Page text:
query = """
MATCH (o1:Offer {id:$id})-[m1:MENTIONS]->(s:Entity)<- [m2:MENTIONS]-(o2:Offer)
RETURN DISTINCT as Source, as Proposed_Offer, count(*) as freq, collect( as common_terms
res = neo4j_query(query,{"id":other_id,"limit":3})

#In neo4j browser,use this query to show graph of best matched job
"""MATCH (o1:Offer {id:"8de6e42ddfbc2a8bd7008d93516c57e50fa815e64e387eb2fc7a27000ae904b6"})-[m1:MENTIONS]->(s:Entity)<- [m2:MENTIONS]-(o2:Offer)
WITH o1,s,o2, count(*) as freq
MATCH (o1)--(s)
RETURN collect(o2)[0], o1,s, max(freq)"""
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Results in tabular form showing the common entities:

How to Build a Knowledge Graph with Neo4J and Transformers

And in graph visual:




While this dataset was composed of only 29 job descriptions, the method described here can be applied to large scale dataset with thousands of jobs. With only few lines of codes, we can extract the highest job match to a target profile instantaneously.

Let’s find out the most in demand skills:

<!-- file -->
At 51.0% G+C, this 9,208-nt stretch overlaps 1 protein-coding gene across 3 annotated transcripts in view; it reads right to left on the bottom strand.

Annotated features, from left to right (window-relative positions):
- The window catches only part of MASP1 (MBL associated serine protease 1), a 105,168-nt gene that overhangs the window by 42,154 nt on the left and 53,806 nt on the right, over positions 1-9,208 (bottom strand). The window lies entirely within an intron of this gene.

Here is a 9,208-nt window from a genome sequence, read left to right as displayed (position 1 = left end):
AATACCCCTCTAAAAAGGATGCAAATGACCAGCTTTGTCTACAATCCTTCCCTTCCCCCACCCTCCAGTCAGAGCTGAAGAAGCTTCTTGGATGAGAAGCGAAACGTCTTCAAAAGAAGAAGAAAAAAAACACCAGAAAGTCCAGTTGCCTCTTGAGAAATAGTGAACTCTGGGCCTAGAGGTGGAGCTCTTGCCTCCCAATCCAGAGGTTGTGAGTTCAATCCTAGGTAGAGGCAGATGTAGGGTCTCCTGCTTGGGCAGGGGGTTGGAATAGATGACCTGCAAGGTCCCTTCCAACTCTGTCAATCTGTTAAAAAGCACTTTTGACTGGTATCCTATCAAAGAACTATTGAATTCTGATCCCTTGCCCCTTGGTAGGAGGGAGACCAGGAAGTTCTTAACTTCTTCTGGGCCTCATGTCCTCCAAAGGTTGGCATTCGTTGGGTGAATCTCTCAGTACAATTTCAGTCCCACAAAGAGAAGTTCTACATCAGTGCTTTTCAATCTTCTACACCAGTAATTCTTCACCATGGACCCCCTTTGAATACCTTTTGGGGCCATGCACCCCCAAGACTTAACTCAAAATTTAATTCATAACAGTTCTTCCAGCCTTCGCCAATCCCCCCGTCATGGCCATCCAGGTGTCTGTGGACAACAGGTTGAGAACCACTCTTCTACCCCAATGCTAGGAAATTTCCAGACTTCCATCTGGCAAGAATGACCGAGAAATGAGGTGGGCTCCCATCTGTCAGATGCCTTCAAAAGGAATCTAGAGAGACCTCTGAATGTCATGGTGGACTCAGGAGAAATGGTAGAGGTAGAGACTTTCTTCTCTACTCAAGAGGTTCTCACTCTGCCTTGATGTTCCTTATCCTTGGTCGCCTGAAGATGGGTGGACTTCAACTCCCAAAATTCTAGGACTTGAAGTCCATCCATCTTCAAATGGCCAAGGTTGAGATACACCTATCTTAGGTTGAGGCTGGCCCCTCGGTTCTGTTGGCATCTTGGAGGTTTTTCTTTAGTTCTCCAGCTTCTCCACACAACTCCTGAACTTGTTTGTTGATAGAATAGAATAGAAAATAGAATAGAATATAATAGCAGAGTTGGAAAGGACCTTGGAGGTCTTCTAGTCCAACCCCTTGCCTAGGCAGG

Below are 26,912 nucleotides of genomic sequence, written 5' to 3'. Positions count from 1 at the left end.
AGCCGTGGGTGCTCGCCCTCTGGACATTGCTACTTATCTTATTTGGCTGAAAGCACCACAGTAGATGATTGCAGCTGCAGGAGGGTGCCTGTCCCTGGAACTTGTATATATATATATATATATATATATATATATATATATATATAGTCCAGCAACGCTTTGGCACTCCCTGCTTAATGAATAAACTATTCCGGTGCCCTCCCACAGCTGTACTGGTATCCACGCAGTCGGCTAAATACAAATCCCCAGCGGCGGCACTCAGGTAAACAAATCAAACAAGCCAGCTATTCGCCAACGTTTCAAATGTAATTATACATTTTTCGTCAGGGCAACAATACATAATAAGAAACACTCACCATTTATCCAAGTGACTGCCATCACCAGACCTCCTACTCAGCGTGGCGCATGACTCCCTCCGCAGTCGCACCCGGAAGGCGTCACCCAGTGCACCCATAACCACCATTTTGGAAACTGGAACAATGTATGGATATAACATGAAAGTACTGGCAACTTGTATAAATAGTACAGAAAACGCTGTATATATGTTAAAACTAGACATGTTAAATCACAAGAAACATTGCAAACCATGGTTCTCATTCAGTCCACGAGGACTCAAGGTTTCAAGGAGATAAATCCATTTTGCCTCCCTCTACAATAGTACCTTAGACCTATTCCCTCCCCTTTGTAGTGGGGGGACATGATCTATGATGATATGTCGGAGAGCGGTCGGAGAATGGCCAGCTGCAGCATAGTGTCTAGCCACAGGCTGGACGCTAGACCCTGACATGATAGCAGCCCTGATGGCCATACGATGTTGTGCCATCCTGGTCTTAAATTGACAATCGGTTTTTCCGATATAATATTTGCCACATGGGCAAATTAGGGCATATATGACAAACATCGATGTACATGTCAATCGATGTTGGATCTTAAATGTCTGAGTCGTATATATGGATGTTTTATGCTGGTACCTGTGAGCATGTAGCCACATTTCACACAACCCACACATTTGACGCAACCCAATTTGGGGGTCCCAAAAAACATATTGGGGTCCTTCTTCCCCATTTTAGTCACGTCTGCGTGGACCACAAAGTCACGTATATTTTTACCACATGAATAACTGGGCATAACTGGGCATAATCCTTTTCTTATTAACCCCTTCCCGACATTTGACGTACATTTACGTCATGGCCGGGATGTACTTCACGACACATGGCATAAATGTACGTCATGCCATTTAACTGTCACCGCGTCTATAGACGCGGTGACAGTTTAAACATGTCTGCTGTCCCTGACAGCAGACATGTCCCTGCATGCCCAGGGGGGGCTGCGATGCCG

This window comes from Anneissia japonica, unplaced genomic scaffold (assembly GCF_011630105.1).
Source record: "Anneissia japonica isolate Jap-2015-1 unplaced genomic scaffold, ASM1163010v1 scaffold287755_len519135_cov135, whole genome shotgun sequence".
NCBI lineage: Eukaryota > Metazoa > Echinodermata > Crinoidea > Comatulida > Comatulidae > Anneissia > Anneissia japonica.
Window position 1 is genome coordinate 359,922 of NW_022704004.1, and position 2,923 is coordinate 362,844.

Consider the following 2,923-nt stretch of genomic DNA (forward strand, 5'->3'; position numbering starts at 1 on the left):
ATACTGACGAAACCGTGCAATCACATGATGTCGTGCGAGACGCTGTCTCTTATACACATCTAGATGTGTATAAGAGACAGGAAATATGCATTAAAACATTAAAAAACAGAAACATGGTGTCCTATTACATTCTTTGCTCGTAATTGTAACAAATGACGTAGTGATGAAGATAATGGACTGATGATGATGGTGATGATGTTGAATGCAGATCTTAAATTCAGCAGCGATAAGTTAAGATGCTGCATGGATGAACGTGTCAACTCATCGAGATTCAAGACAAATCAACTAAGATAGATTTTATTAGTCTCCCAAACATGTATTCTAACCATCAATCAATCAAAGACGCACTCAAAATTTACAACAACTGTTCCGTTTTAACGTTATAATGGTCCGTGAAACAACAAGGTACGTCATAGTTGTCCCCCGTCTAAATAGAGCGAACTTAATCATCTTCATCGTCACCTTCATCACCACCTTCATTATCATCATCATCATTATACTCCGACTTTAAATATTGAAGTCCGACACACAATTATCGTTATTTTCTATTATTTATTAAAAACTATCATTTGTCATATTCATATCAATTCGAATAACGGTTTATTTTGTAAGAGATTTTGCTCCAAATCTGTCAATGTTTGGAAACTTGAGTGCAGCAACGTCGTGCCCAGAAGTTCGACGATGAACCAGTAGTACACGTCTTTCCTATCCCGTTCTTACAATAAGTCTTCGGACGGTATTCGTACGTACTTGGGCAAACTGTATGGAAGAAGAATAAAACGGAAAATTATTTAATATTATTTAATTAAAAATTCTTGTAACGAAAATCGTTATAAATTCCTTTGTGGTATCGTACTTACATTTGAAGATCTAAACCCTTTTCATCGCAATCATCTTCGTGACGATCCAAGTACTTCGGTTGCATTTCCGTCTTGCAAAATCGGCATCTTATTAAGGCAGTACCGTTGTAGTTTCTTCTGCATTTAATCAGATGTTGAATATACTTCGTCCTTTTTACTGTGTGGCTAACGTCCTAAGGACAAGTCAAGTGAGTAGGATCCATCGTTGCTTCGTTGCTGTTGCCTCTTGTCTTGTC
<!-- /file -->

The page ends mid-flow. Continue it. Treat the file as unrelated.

query = """
RETURN as skill, count(o) as freq
res = neo4j_query(query)
Build a Knowledge Graph with Neo4J and Transformers

And skills that require that highest years of experience:


query = """
MATCH (s:SKILLS)--(r:Relation)--(e:EXPERIENCE) where r.type = "EXPERIENCE_IN"
return as skill,e.years as years
res = neo4j_query(query)
Build a Knowledge Graph with Neo4J and Transformers

Web development and support requires the highest years of experience followed by Security setup.

Finally, lets check with pair of skills co-occur the most:


WHERE id(s1) < id(s2)
RETURN as skill1, as skill2, count(*) as cooccurrence
ORDER BY cooccurrence
Build a Knowledge Graph with Neo4J and Transformers


In this post, we described how to leverage transformers based NER and spacy’s relation extraction models to create knowledge graph with Neo4j. In addition to information extraction, the graph topology can be used as an input to another machine learning model.

Combining NLP with Neo4j’s graph DB is a going to accelerate information discovery in many domains, with more notable applications in healthcare and biomedical.

If you have any questions or want to create custom models for your specific case, leave a note below or send us an email at admin@